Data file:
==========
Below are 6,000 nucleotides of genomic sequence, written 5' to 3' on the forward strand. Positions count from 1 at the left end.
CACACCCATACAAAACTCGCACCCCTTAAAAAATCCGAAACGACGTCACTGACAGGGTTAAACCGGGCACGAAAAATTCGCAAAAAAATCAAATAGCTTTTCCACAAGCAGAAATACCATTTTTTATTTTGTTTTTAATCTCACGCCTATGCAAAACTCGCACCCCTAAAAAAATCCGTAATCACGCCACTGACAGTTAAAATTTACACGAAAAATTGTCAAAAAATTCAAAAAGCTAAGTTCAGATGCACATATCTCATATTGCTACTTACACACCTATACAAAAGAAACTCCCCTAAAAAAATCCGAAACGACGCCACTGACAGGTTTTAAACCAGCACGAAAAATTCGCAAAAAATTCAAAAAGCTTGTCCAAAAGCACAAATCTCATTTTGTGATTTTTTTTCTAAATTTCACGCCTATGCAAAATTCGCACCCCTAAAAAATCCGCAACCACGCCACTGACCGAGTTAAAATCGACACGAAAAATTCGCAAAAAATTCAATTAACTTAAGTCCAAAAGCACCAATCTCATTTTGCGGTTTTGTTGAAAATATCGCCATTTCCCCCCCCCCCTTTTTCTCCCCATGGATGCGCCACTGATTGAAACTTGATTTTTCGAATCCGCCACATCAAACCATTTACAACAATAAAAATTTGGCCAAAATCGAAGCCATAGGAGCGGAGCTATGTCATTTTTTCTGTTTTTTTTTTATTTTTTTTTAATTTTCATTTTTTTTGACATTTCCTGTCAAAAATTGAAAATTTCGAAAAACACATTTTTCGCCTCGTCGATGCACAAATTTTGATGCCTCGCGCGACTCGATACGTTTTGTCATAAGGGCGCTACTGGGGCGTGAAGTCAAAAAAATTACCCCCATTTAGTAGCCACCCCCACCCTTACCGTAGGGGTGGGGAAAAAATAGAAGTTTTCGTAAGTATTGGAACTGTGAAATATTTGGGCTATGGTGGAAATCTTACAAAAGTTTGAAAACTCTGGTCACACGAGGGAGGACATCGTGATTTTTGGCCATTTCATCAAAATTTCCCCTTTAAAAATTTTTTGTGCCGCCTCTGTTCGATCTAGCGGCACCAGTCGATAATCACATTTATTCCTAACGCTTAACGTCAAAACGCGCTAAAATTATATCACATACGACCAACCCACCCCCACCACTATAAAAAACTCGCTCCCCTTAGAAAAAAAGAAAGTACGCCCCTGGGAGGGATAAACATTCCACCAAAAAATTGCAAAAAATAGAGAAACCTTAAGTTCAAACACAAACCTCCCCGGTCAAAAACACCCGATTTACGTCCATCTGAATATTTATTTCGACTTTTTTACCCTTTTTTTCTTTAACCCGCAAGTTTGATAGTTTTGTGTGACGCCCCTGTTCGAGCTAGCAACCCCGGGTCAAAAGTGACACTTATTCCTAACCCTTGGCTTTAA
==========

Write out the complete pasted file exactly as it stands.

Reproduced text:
Below are 6,000 nucleotides of genomic sequence, written 5' to 3' on the forward strand. Positions count from 1 at the left end.
CACACCCATACAAAACTCGCACCCCTTAAAAAATCCGAAACGACGTCACTGACAGGGTTAAACCGGGCACGAAAAATTCGCAAAAAAATCAAATAGCTTTTCCACAAGCAGAAATACCATTTTTTATTTTGTTTTTAATCTCACGCCTATGCAAAACTCGCACCCCTAAAAAAATCCGTAATCACGCCACTGACAGTTAAAATTTACACGAAAAATTGTCAAAAAATTCAAAAAGCTAAGTTCAGATGCACATATCTCATATTGCTACTTACACACCTATACAAAAGAAACTCCCCTAAAAAAATCCGAAACGACGCCACTGACAGGTTTTAAACCAGCACGAAAAATTCGCAAAAAATTCAAAAAGCTTGTCCAAAAGCACAAATCTCATTTTGTGATTTTTTTTCTAAATTTCACGCCTATGCAAAATTCGCACCCCTAAAAAATCCGCAACCACGCCACTGACCGAGTTAAAATCGACACGAAAAATTCGCAAAAAATTCAATTAACTTAAGTCCAAAAGCACCAATCTCATTTTGCGGTTTTGTTGAAAATATCGCCATTTCCCCCCCCCCCTTTTTCTCCCCATGGATGCGCCACTGATTGAAACTTGATTTTTCGAATCCGCCACATCAAACCATTTACAACAATAAAAATTTGGCCAAAATCGAAGCCATAGGAGCGGAGCTATGTCATTTTTTCTGTTTTTTTTTTATTTTTTTTTAATTTTCATTTTTTTTGACATTTCCTGTCAAAAATTGAAAATTTCGAAAAACACATTTTTCGCCTCGTCGATGCACAAATTTTGATGCCTCGCGCGACTCGATACGTTTTGTCATAAGGGCGCTACTGGGGCGTGAAGTCAAAAAAATTACCCCCATTTAGTAGCCACCCCCACCCTTACCGTAGGGGTGGGGAAAAAATAGAAGTTTTCGTAAGTATTGGAACTGTGAAATATTTGGGCTATGGTGGAAATCTTACAAAAGTTTGAAAACTCTGGTCACACGAGGGAGGACATCGTGATTTTTGGCCATTTCATCAAAATTTCCCCTTTAAAAATTTTTTGTGCCGCCTCTGTTCGATCTAGCGGCACCAGTCGATAATCACATTTATTCCTAACGCTTAACGTCAAAACGCGCTAAAATTATATCACATACGACCAACCCACCCCCACCACTATAAAAAACTCGCTCCCCTTAGAAAAAAAGAAAGTACGCCCCTGGGAGGGATAAACATTCCACCAAAAAATTGCAAAAAATAGAGAAACCTTAAGTTCAAACACAAACCTCCCCGGTCAAAAACACCCGATTTACGTCCATCTGAATATTTATTTCGACTTTTTTACCCTTTTTTTCTTTAACCCGCAAGTTTGATAGTTTTGTGTGACGCCCCTGTTCGAGCTAGCAACCCCGGGTCAAAAGTGACACTTATTCCTAACCCTTGGCTTTAA